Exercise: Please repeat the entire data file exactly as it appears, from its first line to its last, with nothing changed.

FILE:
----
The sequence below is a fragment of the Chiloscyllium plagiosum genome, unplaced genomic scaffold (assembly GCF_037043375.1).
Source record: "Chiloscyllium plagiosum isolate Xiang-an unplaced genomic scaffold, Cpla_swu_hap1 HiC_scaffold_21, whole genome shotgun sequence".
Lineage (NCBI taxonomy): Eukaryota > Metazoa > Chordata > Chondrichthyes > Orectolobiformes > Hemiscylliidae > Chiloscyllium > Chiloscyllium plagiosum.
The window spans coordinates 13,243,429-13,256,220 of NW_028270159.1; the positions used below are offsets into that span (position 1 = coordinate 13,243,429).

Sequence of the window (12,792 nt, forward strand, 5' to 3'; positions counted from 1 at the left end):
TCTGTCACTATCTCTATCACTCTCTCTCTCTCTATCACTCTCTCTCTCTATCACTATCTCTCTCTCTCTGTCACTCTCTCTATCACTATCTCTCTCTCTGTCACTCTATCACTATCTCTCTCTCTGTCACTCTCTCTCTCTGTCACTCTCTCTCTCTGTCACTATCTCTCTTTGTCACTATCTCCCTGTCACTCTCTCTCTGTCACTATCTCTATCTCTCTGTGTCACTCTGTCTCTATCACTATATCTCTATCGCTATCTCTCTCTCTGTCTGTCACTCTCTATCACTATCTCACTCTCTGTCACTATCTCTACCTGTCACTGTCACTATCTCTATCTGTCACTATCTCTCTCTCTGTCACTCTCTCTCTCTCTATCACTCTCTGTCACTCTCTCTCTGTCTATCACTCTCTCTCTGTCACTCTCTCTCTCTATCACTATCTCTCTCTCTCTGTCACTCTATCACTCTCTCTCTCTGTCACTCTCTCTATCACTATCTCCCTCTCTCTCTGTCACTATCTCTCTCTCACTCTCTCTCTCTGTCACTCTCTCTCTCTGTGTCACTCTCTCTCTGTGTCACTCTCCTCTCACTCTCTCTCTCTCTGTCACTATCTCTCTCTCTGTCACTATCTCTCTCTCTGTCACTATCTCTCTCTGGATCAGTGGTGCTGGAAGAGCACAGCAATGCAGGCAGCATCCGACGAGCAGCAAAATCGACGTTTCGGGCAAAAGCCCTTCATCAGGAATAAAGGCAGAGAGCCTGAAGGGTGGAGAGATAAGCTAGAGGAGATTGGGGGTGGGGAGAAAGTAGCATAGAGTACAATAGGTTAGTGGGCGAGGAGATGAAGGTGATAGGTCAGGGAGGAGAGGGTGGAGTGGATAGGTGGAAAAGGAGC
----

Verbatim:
The sequence below is a fragment of the Chiloscyllium plagiosum genome, unplaced genomic scaffold (assembly GCF_037043375.1).
Source record: "Chiloscyllium plagiosum isolate Xiang-an unplaced genomic scaffold, Cpla_swu_hap1 HiC_scaffold_21, whole genome shotgun sequence".
Lineage (NCBI taxonomy): Eukaryota > Metazoa > Chordata > Chondrichthyes > Orectolobiformes > Hemiscylliidae > Chiloscyllium > Chiloscyllium plagiosum.
The window spans coordinates 13,243,429-13,256,220 of NW_028270159.1; the positions used below are offsets into that span (position 1 = coordinate 13,243,429).

Sequence of the window (12,792 nt, forward strand, 5' to 3'; positions counted from 1 at the left end):
TCTGTCACTATCTCTATCACTCTCTCTCTCTCTATCACTCTCTCTCTCTATCACTATCTCTCTCTCTCTGTCACTCTCTCTATCACTATCTCTCTCTCTGTCACTCTATCACTATCTCTCTCTCTGTCACTCTCTCTCTCTGTCACTCTCTCTCTCTGTCACTATCTCTCTTTGTCACTATCTCCCTGTCACTCTCTCTCTGTCACTATCTCTATCTCTCTGTGTCACTCTGTCTCTATCACTATATCTCTATCGCTATCTCTCTCTCTGTCTGTCACTCTCTATCACTATCTCACTCTCTGTCACTATCTCTACCTGTCACTGTCACTATCTCTATCTGTCACTATCTCTCTCTCTGTCACTCTCTCTCTCTCTATCACTCTCTGTCACTCTCTCTCTGTCTATCACTCTCTCTCTGTCACTCTCTCTCTCTATCACTATCTCTCTCTCTCTGTCACTCTATCACTCTCTCTCTCTGTCACTCTCTCTATCACTATCTCCCTCTCTCTCTGTCACTATCTCTCTCTCACTCTCTCTCTCTGTCACTCTCTCTCTCTGTGTCACTCTCTCTCTGTGTCACTCTCCTCTCACTCTCTCTCTCTCTGTCACTATCTCTCTCTCTGTCACTATCTCTCTCTCTGTCACTATCTCTCTCTGGATCAGTGGTGCTGGAAGAGCACAGCAATGCAGGCAGCATCCGACGAGCAGCAAAATCGACGTTTCGGGCAAAAGCCCTTCATCAGGAATAAAGGCAGAGAGCCTGAAGGGTGGAGAGATAAGCTAGAGGAGATTGGGGGTGGGGAGAAAGTAGCATAGAGTACAATAGGTTAGTGGGCGAGGAGATGAAGGTGATAGGTCAGGGAGGAGAGGGTGGAGTGGATAGGTGGAAAAGGAGC